In normal circumstances, there should be introspection in any defeated party. For BJP, this is all the more necessary because this is the second time in a row that it failed to win an assembly election barely months after sweeping all Lok Sabha seats in the capital. Yet, internal democratic space has shrunk hugely within BJP and it is just for the lesser mortals to accept responsibility. It was on expected lines that state chief, Manoj Tewari, said he took all responsibility for the debacle.
If Not Hate, What Can BJP Showcase?
The moot point is if BJP would dial down its hate campaign in successive elections or not. But the worry for the party is that if is casts aside its hyper nationalistic plank, what does it showcase? In recent months the party has not demonstrated any concrete idea to kickstart the economy and find jobs, the lack of which is the single most important factor behind the BJP losing on support of the youth.
More worrisome is that there are signs that the BJP leadership is getting intoxicated in its own poison. There does not appear to be an easy way out for the party except possibly in Bihar where it has already conceded space to Nitish Kumar. Given the fact that the assembly polls in that state, later this year, will be led by the chief minister who now gets the upper hand while negotiating, one can expect vitriol to be either completely absent, or significantly toned down.
This, however, may not be the case in West Bengal where BJP has walked on the polarising path for too long and has no alternate strategy to pose a challenge to Mamata Banerjee. Even the tactic of whipping up passions by emphasising on alleged appeasement of Muslims by the Trinamool Congress may not be as much a success as it initially appeared. Importantly, Banerjee, under the guidance of Prashant Kishor, is also laying emphasis on governance and not any more reducing the political contestation with BJP into a personal duel with Modi. It is no 'Didi versus Dada' anymore, at least in the Trinamool narrative.
What Will the Sangh Parivar Do Now?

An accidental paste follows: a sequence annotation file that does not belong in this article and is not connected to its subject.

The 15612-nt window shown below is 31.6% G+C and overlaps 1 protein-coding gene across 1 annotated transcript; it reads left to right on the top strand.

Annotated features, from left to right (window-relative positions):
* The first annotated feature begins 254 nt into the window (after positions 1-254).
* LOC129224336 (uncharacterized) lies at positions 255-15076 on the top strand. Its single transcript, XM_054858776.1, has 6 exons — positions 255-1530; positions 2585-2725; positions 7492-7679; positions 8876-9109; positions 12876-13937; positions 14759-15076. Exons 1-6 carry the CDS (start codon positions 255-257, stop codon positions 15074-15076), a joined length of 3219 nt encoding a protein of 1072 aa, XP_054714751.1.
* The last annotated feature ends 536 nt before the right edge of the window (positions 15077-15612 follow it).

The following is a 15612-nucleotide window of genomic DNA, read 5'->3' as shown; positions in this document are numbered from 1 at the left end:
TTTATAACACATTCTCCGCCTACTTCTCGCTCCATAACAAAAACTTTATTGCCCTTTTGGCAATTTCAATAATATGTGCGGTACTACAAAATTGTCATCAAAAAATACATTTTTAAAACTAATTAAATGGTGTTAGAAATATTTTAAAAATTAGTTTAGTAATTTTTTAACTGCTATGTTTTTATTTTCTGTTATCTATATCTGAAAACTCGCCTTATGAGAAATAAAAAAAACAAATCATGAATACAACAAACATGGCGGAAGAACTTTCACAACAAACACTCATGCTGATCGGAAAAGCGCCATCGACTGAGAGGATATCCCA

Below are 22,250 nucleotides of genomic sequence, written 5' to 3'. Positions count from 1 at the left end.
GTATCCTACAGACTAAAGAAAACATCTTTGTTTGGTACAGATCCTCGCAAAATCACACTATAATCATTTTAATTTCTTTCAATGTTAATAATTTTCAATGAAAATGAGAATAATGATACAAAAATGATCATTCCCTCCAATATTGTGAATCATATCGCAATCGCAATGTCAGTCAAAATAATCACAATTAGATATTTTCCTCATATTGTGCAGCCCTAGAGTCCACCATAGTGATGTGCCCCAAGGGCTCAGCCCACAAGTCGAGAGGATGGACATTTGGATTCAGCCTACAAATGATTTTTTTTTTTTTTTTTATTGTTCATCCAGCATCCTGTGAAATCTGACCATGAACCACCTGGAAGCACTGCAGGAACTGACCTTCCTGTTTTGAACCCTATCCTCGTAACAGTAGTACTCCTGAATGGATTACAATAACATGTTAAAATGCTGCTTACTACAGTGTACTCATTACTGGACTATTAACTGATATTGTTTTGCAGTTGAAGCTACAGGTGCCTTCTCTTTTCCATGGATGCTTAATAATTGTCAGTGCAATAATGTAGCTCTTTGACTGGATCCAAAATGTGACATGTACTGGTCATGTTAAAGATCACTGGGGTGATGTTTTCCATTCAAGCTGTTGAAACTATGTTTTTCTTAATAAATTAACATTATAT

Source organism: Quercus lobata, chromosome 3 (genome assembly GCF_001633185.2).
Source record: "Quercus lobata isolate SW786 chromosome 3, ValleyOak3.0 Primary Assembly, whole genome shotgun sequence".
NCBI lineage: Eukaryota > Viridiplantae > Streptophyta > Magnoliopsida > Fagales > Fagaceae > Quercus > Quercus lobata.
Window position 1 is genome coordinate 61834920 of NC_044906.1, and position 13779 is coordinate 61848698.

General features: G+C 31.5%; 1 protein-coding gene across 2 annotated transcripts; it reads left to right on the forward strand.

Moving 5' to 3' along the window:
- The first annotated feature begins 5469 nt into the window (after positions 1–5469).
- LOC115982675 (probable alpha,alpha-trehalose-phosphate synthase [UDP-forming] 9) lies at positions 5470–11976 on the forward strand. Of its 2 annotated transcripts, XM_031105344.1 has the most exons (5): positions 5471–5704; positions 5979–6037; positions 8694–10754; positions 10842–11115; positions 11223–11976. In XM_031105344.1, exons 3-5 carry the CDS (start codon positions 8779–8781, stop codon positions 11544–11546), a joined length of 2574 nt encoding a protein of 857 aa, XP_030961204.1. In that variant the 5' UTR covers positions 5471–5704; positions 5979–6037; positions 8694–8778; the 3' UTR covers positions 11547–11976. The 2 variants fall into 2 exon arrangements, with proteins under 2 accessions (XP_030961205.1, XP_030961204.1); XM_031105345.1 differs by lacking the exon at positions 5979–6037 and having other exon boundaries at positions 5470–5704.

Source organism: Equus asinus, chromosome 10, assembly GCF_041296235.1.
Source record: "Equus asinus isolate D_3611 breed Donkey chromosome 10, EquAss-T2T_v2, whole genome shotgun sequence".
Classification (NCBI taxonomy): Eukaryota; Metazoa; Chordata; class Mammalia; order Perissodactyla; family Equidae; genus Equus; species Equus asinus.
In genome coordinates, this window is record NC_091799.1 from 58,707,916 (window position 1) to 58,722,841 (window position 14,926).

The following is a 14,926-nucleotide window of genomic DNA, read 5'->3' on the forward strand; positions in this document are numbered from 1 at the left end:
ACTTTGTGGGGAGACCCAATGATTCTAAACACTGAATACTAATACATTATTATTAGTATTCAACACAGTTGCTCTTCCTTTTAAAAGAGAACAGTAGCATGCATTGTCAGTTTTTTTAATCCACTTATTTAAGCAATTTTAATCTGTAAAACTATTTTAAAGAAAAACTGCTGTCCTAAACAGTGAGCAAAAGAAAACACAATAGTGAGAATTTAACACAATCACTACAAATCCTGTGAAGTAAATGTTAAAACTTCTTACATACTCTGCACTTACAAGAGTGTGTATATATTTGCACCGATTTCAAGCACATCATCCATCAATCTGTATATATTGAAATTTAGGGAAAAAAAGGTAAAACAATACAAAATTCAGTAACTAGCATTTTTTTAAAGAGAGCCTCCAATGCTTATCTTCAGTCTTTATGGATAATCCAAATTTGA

The Delhi verdict proves that the strategy of demonizing the adversary has backfired on the BJP. It certainly stumbled badly by keeping the focus of its campaign on Shaheen Bagh and all that it symbolised and was surrounded with. Instead of presenting a coherent argument on failures of AAP government, the BJP campaign tried to link the chief minister to anti-CAA campaign, showing him as part of the Fifth Column within India.
For the BJP, there is the added worry of its ties with Rashtriya Swayamsevak Sangh hitting a turbulent phase. In political equations within the saffron fold, it was palpable for a couple of months that the Nagpur-based leadership was feeling a trifle 'jealous' at the Modi-Shah duo accomplishing with aplomb all major ideological objectives of the sangh parivar—triple talaq, Article 370 et al.
The statement of RSS second in command, Bhaiyyaji Joshi, that "opposing BJP doesn’t mean opposing Hindus," has to be framed with the competitive spirit within the RSS fraternity. After all, if Modi becomes the deliverer of all goals, it will be a matter of time before the relevance of RSS is called into question.
The RSS argument pleading for plurality of Hindu organisations is not good news for the BJP, especially when it coincides with a major setback. The question however, is if the Modi-Shah duopoly will hit the 'pause' button to take stock and devise alternate strategy.
(The writer is an author and journalist based in Delhi. He has authored the book ‘The Demolition: India at the Crossroads’ and ‘Narendra Modi: The Man, The Times’. He can be reached @NilanjanUdwin. This is an opinion piece and the views expressed above are the author’s own. The Quintneither endorses nor is responsible for the same.)